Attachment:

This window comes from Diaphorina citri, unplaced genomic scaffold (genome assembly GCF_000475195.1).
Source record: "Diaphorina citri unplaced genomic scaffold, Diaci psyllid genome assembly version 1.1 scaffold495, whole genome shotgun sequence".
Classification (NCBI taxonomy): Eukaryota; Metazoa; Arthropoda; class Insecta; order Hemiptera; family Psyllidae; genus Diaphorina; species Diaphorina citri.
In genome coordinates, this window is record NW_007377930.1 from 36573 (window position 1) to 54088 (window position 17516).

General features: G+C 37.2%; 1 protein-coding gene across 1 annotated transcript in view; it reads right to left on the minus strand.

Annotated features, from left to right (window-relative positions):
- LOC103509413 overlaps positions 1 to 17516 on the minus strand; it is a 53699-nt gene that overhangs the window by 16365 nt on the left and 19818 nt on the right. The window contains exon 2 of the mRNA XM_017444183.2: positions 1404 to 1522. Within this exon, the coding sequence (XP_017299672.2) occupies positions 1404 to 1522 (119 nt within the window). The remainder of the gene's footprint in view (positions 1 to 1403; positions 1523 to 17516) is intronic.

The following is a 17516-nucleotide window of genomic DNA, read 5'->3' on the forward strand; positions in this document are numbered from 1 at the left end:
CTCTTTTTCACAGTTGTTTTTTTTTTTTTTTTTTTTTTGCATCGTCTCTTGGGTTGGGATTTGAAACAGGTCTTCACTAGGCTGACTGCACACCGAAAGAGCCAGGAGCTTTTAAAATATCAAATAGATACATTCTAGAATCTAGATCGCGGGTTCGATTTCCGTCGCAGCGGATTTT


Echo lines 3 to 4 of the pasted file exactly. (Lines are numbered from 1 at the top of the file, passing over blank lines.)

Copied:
Classification (NCBI taxonomy): Eukaryota; Metazoa; Arthropoda; class Insecta; order Hemiptera; family Psyllidae; genus Diaphorina; species Diaphorina citri.
In genome coordinates, this window is record NW_007377930.1 from 36573 (window position 1) to 54088 (window position 17516).